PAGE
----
CHARLOTTESVILLE, Va. (CBS19 NEWS) — Despite the government shutdown ending, breweries in Virginia and across the U.S> will continue to feel the impacts for months to come.
In order to sell beer at all, breweries must first get approval from the government.
That label approval is meant for any new beers, whether sold in kegs or cans or bottles.
But if you first keg a beer, you need a separate approval to sell it in bottles or cans.
"We had approval to sell in kegs because we had done a previous draft only version of it," said Mark Fulton, Director of Brewery Operations at Reason Beer in Charlottesville. "But for this version, we had planned to bottle it. Unfortunately, we had not gotten the approval for the labels for the bottles prior to the shutdown."
The Alcohol and Tobacco Tax and Trade Bureau, or TTB, was one of the agencies closed due to the shutdown. The TTB is responsible for collecting federal excise taxes on alcohol, tobacco, firearms and ammunition.
The bureau is also responsible for looking at tobacco permitting and alcohol permitting, labeling, and marketing requirements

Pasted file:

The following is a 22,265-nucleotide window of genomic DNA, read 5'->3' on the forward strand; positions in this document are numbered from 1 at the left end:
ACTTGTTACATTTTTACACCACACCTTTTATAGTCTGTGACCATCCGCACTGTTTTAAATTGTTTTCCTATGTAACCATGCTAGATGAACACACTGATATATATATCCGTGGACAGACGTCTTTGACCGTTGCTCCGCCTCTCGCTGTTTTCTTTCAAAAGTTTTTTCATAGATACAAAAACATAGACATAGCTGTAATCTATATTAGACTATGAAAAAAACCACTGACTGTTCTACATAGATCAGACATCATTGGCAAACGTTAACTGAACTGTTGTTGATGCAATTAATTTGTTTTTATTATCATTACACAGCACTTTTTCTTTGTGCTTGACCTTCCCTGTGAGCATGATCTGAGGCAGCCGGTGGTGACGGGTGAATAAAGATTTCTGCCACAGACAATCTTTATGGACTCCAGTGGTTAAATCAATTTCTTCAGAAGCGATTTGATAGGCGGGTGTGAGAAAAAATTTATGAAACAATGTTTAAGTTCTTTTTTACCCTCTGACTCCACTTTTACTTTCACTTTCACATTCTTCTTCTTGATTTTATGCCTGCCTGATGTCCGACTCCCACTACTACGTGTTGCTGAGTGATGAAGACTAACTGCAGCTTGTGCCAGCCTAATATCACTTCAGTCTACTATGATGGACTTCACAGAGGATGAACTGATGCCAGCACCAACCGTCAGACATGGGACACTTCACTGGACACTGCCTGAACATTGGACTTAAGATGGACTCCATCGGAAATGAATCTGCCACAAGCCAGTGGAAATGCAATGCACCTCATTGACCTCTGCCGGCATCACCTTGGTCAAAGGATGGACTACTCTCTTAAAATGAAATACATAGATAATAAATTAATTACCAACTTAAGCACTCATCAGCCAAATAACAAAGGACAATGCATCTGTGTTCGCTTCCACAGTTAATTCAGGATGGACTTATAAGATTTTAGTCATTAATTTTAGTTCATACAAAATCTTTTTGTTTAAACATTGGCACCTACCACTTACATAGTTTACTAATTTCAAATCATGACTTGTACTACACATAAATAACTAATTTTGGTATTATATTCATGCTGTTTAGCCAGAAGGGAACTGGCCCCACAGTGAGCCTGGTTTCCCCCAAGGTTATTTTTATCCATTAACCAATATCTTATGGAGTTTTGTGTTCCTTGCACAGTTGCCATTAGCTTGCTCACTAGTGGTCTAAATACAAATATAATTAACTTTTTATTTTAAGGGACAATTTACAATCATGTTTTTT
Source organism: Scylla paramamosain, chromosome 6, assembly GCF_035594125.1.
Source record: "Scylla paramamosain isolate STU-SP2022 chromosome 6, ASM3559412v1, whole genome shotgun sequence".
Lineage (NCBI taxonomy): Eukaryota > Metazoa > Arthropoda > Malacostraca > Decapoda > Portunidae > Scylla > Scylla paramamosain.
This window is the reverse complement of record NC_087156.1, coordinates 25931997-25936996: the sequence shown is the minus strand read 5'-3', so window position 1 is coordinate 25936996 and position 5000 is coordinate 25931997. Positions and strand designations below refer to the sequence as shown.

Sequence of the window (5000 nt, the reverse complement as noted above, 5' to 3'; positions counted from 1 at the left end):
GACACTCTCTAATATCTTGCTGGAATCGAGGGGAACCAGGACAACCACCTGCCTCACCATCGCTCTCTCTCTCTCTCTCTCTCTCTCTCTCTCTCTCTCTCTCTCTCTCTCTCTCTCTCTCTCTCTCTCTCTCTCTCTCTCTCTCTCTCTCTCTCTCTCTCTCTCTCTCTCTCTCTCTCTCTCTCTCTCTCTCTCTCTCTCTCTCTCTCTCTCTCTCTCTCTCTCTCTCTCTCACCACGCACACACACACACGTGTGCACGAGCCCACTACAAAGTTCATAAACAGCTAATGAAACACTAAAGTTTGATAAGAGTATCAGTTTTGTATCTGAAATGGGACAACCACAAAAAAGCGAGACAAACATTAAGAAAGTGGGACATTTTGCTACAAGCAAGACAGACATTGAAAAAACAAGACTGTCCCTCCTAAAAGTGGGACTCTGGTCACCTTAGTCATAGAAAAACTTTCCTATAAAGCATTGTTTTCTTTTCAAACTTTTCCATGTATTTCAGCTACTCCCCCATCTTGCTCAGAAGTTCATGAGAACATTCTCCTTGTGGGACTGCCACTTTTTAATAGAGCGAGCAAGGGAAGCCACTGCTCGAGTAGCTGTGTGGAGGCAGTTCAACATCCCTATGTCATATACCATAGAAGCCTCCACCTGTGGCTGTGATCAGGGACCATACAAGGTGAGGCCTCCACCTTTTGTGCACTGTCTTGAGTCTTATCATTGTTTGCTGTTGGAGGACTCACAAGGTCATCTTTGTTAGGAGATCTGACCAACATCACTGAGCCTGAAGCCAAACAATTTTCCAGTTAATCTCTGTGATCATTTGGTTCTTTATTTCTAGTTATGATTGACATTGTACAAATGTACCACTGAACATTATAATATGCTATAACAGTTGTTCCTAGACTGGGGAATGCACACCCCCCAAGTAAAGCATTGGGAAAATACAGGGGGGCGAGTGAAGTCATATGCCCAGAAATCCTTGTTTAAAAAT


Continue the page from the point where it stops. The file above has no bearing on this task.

As agencies get back up and running after the shutdown, backlogs of permit requests means there are 80 label-less cases of beer sitting in a fridge for Reason Beer.
Thankfully, that beer is a stout and it will age well, unlike other styles of beer.
"If we were faced with a similar thing at that time and that beer was an India Pale Ale, we likely would have not bottled it or had to destroy the beer," said Fulton.
For Charlottesville breweries like Reason and Champion, it's not all about waiting on labels for beer already brewed. It's now about future beer and the delays in government approving labels.
"They are starting with beer labels that were submitted on Dec. 13 right now," said Hunter Smith, the owner of Champion Brewing. "I think it's somewhere in the tens of thousands of labels that they have to get through going back to early December before they can get to reviewing new ones."
That backlog means there will be a lack of brand new beers coming out in the foreseeable future for the next several months.
"There's no sense in spending money on time and label design until we know there's a way to get it approved," added Smith.
The lack of permit approval also affected distilleries and wineries, but they don't face the shelf life problem that breweries have to reconcile.